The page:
Opponents of Amendment 3 hold news conference in Tampa

Published Oct. 5, 2012

TAMPA — As activists, School Board members and reporters strolled past the schoolyard of Kings Christian Academy on Thursday, the kindergarteners didn't look up from their game of jump rope.

It was recess. And the laughing children seemed largely unaware their teacher had transformed their colorful Tampa classroom into a place of political activism.

Standing on a carpet decorated with ABCs, seven community leaders and educators urged people to vote no on Florida's Amendment 3, which would impose stricter limits on how much the state can take from taxpayers.

The Nov. 6 ballot will have 11 amendments. Each must win 60 percent approval to be added to the state Constitution.

If Amendment 3 passes, warned one speaker after another Thursday, the state will have less money for schools, health care and other services.

"It's scary, absolutely scary to me as an educator," said Hillsborough County School Board member April Griffin, referencing deep county budget cuts to education. "Right now we're barely keeping our head above water. We've cut the fat and we're down to the marrow."

If passed, Amendment 3 would impose a new inflation and population-based formula for calculating the state's revenue cap, the limit on how much the state can collect. Florida's revenue cap formula is based on annual changes to citizens' personal income.

If the state were to collect money above the cap, the dollars would go into Florida's rainy day fund and then into a fund for public education, under the proposal. It's unlikely education would ever see the extra money, Griffin said.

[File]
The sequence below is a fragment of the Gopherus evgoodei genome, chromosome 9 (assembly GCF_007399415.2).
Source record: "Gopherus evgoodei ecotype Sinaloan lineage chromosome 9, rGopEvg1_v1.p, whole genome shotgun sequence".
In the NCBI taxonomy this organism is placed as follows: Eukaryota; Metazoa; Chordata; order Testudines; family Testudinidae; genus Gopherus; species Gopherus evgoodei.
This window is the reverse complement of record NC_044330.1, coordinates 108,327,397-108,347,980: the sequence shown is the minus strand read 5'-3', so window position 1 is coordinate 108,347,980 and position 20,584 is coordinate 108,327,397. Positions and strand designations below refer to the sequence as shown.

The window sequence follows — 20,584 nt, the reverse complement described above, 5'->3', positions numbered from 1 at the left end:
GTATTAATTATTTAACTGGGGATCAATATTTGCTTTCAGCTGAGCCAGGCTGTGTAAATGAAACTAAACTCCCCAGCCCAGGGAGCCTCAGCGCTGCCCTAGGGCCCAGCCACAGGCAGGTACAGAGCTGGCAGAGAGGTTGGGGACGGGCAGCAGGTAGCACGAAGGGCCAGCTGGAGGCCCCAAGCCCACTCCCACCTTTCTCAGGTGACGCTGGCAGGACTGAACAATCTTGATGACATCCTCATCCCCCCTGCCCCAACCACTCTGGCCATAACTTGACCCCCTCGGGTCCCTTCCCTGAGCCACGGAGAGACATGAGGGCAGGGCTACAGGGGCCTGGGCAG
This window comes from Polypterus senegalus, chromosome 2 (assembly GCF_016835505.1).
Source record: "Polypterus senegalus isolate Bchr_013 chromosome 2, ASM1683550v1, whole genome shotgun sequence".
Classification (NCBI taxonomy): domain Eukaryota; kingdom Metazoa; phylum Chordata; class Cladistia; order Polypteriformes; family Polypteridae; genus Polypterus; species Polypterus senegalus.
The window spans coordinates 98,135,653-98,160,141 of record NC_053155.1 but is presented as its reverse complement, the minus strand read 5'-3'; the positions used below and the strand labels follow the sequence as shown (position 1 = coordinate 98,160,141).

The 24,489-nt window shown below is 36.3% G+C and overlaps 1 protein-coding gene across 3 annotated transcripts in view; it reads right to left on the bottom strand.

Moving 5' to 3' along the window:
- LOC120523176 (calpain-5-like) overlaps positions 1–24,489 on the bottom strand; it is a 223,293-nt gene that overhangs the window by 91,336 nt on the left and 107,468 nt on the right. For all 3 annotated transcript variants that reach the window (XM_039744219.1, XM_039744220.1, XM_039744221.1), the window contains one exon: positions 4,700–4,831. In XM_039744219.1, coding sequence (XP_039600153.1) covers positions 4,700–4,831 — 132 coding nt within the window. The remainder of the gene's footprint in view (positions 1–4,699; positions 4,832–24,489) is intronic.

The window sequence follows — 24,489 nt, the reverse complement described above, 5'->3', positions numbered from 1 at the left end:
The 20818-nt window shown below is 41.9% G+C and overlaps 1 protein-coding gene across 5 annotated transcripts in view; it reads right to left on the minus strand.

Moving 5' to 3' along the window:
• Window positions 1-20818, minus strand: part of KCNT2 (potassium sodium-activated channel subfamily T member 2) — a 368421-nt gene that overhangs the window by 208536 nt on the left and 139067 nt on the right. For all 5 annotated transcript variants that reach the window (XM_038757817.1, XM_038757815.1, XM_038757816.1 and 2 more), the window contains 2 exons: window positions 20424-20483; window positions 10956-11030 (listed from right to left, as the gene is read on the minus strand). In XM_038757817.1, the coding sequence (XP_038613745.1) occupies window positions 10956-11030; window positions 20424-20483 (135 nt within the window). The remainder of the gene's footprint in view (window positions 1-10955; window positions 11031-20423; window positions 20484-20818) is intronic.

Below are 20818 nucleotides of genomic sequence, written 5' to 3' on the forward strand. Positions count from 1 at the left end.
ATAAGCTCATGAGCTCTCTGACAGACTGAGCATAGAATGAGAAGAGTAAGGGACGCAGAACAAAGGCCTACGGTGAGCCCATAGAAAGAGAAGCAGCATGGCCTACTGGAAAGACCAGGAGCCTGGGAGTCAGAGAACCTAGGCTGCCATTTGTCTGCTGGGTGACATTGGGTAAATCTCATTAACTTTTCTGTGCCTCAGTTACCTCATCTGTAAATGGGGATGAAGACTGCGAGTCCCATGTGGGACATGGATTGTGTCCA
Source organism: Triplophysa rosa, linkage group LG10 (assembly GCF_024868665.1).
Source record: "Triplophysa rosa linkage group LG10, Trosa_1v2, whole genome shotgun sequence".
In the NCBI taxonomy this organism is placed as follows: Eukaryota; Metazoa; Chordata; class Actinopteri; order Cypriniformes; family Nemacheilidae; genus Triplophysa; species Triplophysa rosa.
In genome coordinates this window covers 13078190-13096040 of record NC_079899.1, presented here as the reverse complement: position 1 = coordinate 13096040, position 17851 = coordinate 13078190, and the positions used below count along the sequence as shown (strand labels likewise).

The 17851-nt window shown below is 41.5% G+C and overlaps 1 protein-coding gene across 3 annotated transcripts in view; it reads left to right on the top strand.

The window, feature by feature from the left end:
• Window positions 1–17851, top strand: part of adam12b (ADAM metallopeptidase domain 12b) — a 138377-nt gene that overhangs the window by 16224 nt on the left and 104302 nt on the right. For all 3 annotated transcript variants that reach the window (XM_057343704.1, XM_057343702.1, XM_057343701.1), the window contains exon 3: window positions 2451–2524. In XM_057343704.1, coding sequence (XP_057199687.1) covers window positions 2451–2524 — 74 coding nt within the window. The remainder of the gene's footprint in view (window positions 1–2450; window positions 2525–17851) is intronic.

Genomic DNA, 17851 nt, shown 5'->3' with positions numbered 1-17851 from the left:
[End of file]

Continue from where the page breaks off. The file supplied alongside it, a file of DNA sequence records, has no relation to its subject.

Darden Rice, president of the League of Women Voters in St. Petersburg, also took issue with the bill's name, known as The Taxpayer Bill of Rights. "That's confusing and deceptive," she said.

About 30 states have already considered and rejected similar amendments, she added.

Colorado implemented a similar bill in 1992, but faced economic troubles until lawmakers eventually relaxed it. Florida's bill is less strict than Colorado's. "This is financial quicksand," Rice said.

The educators' worries are not without merit, said Tony Carvajal, chief operating officer of the nonpartisan Collins Center for Public Policy. Every year, there's pressure for all government arms that rely on general revenue, he said.

"If they are competing in a limited cash environment, their concerns might be realized," he said.

Even under the current formula, Gov. Rick Scott cut $1.2 billion from the state's education budget in 2011, although he restored most of it the next year.

Seniors, unions and some religious groups also have vocally opposed the amendment.

Backers of the ballot item say it would be a self-imposed restraint on government growth, and require more efficiency.

Edie Ousley, spokeswoman for the Florida Chamber of Commerce, said the bill would ensure the size of Florida's government won't grow faster than citizens' capacity to pay for it.

"When the government takes less out of people's pockets, that allows businesses to hire additional employees, it allows employees to keep more in their pockets, and it allows parents to add more to their kids' educations however they see fit," she said.